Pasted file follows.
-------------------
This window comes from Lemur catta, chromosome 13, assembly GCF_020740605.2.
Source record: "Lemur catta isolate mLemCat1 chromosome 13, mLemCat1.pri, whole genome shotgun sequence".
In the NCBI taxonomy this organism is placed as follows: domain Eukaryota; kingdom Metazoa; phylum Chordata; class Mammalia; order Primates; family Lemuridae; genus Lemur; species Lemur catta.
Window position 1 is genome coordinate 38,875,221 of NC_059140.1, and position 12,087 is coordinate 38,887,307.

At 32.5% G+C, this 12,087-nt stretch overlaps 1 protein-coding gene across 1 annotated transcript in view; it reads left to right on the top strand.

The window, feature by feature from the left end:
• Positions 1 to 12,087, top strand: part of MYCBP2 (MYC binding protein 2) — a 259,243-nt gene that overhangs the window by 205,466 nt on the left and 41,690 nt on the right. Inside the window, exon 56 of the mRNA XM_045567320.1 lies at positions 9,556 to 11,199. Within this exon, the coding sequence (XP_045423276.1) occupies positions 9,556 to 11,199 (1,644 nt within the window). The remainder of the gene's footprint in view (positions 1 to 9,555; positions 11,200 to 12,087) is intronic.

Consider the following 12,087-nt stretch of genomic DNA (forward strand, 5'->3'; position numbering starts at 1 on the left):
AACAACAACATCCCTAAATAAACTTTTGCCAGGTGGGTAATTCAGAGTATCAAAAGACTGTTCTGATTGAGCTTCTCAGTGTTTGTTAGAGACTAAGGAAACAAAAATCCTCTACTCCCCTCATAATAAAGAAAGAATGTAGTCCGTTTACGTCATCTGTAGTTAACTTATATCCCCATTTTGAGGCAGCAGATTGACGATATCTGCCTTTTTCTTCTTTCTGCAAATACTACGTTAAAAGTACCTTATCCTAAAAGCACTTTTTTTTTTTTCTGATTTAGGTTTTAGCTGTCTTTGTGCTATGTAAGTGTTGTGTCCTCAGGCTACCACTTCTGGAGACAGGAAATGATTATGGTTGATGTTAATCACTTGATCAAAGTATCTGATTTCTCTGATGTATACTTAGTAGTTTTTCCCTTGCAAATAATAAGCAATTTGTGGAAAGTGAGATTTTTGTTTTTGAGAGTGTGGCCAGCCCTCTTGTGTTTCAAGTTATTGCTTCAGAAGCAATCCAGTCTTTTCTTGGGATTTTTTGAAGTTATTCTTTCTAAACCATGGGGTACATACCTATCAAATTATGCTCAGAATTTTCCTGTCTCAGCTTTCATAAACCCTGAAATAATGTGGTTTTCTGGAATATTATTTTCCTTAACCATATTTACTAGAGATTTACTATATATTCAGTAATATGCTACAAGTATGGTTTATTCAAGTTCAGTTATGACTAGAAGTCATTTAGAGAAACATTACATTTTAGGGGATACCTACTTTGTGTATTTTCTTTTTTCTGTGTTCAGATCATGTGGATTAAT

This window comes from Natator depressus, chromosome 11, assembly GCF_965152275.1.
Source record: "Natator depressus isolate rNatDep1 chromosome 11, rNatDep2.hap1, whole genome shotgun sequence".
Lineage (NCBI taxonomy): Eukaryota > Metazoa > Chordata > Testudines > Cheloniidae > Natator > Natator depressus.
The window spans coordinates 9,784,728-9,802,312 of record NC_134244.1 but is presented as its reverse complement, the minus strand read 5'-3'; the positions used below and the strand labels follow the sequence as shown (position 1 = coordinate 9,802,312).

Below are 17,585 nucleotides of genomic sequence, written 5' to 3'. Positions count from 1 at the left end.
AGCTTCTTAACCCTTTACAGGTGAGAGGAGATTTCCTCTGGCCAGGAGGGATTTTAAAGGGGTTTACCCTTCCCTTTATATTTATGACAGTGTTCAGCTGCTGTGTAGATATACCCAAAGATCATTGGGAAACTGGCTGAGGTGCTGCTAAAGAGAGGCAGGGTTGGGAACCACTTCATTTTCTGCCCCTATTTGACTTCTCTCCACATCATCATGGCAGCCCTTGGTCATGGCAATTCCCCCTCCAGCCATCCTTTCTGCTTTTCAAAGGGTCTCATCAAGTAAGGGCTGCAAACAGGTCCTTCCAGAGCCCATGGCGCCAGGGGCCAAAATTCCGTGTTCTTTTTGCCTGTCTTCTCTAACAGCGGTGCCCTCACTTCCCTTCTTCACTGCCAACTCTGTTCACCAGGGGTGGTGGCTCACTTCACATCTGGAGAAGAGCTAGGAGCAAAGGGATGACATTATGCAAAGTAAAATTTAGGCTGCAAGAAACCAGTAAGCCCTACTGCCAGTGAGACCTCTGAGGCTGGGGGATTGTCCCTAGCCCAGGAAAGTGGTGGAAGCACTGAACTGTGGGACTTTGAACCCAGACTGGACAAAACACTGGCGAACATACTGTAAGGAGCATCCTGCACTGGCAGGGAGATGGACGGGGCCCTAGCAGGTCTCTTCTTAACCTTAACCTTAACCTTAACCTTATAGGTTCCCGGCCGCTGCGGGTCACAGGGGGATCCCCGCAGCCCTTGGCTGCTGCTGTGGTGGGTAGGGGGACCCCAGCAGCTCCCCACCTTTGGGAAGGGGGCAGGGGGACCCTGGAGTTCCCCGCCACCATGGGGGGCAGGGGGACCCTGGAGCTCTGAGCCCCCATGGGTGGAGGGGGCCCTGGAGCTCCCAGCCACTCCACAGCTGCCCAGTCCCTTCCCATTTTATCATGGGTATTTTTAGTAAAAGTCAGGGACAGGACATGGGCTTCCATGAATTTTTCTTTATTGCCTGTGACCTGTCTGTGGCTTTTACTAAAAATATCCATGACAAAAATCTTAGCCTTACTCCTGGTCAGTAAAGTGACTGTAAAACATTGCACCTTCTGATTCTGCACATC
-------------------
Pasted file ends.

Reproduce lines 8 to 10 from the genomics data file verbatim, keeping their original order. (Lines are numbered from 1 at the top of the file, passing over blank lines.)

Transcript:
Consider the following 12,087-nt stretch of genomic DNA (forward strand, 5'->3'; position numbering starts at 1 on the left):
AACAACAACATCCCTAAATAAACTTTTGCCAGGTGGGTAATTCAGAGTATCAAAAGACTGTTCTGATTGAGCTTCTCAGTGTTTGTTAGAGACTAAGGAAACAAAAATCCTCTACTCCCCTCATAATAAAGAAAGAATGTAGTCCGTTTACGTCATCTGTAGTTAACTTATATCCCCATTTTGAGGCAGCAGATTGACGATATCTGCCTTTTTCTTCTTTCTGCAAATACTACGTTAAAAGTACCTTATCCTAAAAGCACTTTTTTTTTTTTCTGATTTAGGTTTTAGCTGTCTTTGTGCTATGTAAGTGTTGTGTCCTCAGGCTACCACTTCTGGAGACAGGAAATGATTATGGTTGATGTTAATCACTTGATCAAAGTATCTGATTTCTCTGATGTATACTTAGTAGTTTTTCCCTTGCAAATAATAAGCAATTTGTGGAAAGTGAGATTTTTGTTTTTGAGAGTGTGGCCAGCCCTCTTGTGTTTCAAGTTATTGCTTCAGAAGCAATCCAGTCTTTTCTTGGGATTTTTTGAAGTTATTCTTTCTAAACCATGGGGTACATACCTATCAAATTATGCTCAGAATTTTCCTGTCTCAGCTTTCATAAACCCTGAAATAATGTGGTTTTCTGGAATATTATTTTCCTTAACCATATTTACTAGAGATTTACTATATATTCAGTAATATGCTACAAGTATGGTTTATTCAAGTTCAGTTATGACTAGAAGTCATTTAGAGAAACATTACATTTTAGGGGATACCTACTTTGTGTATTTTCTTTTTTCTGTGTTCAGATCATGTGGATTAAT

This window comes from Natator depressus, chromosome 11, assembly GCF_965152275.1.